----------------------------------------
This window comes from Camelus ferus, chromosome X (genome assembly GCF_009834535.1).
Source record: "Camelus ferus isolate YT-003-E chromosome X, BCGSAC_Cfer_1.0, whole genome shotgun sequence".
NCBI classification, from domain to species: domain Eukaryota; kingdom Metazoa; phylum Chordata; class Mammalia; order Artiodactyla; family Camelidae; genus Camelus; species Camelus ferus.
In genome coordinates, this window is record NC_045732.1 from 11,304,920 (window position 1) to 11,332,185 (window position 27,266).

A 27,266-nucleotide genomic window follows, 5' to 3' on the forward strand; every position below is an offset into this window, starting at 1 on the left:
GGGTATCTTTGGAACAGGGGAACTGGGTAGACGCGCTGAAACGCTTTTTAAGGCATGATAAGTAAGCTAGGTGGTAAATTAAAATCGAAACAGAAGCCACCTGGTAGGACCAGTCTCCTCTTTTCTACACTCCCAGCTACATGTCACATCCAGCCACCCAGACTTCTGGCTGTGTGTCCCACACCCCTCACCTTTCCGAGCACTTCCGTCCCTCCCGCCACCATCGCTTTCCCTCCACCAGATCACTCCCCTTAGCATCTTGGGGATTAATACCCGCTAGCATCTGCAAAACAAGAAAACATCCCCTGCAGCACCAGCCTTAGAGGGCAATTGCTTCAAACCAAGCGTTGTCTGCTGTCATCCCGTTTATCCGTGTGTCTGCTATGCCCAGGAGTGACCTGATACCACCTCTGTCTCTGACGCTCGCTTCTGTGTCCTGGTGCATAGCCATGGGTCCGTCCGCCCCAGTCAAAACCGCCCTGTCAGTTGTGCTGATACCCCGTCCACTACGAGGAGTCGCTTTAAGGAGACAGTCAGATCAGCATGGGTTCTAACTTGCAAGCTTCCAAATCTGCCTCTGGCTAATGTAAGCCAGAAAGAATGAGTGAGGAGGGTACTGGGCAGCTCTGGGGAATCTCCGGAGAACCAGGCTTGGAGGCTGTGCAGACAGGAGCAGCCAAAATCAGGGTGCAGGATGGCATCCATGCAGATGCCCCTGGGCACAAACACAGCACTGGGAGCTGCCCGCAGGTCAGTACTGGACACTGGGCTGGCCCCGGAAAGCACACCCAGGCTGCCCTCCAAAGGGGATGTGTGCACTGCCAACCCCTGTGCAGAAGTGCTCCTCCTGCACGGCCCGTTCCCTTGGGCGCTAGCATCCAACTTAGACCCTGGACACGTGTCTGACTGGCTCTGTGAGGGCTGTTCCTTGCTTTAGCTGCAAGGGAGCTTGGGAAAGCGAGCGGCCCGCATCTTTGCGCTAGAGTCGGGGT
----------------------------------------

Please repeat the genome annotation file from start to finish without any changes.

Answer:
This window comes from Camelus ferus, chromosome X (genome assembly GCF_009834535.1).
Source record: "Camelus ferus isolate YT-003-E chromosome X, BCGSAC_Cfer_1.0, whole genome shotgun sequence".
NCBI classification, from domain to species: domain Eukaryota; kingdom Metazoa; phylum Chordata; class Mammalia; order Artiodactyla; family Camelidae; genus Camelus; species Camelus ferus.
In genome coordinates, this window is record NC_045732.1 from 11,304,920 (window position 1) to 11,332,185 (window position 27,266).

A 27,266-nucleotide genomic window follows, 5' to 3' on the forward strand; every position below is an offset into this window, starting at 1 on the left:
GGGTATCTTTGGAACAGGGGAACTGGGTAGACGCGCTGAAACGCTTTTTAAGGCATGATAAGTAAGCTAGGTGGTAAATTAAAATCGAAACAGAAGCCACCTGGTAGGACCAGTCTCCTCTTTTCTACACTCCCAGCTACATGTCACATCCAGCCACCCAGACTTCTGGCTGTGTGTCCCACACCCCTCACCTTTCCGAGCACTTCCGTCCCTCCCGCCACCATCGCTTTCCCTCCACCAGATCACTCCCCTTAGCATCTTGGGGATTAATACCCGCTAGCATCTGCAAAACAAGAAAACATCCCCTGCAGCACCAGCCTTAGAGGGCAATTGCTTCAAACCAAGCGTTGTCTGCTGTCATCCCGTTTATCCGTGTGTCTGCTATGCCCAGGAGTGACCTGATACCACCTCTGTCTCTGACGCTCGCTTCTGTGTCCTGGTGCATAGCCATGGGTCCGTCCGCCCCAGTCAAAACCGCCCTGTCAGTTGTGCTGATACCCCGTCCACTACGAGGAGTCGCTTTAAGGAGACAGTCAGATCAGCATGGGTTCTAACTTGCAAGCTTCCAAATCTGCCTCTGGCTAATGTAAGCCAGAAAGAATGAGTGAGGAGGGTACTGGGCAGCTCTGGGGAATCTCCGGAGAACCAGGCTTGGAGGCTGTGCAGACAGGAGCAGCCAAAATCAGGGTGCAGGATGGCATCCATGCAGATGCCCCTGGGCACAAACACAGCACTGGGAGCTGCCCGCAGGTCAGTACTGGACACTGGGCTGGCCCCGGAAAGCACACCCAGGCTGCCCTCCAAAGGGGATGTGTGCACTGCCAACCCCTGTGCAGAAGTGCTCCTCCTGCACGGCCCGTTCCCTTGGGCGCTAGCATCCAACTTAGACCCTGGACACGTGTCTGACTGGCTCTGTGAGGGCTGTTCCTTGCTTTAGCTGCAAGGGAGCTTGGGAAAGCGAGCGGCCCGCATCTTTGCGCTAGAGTCGGGGT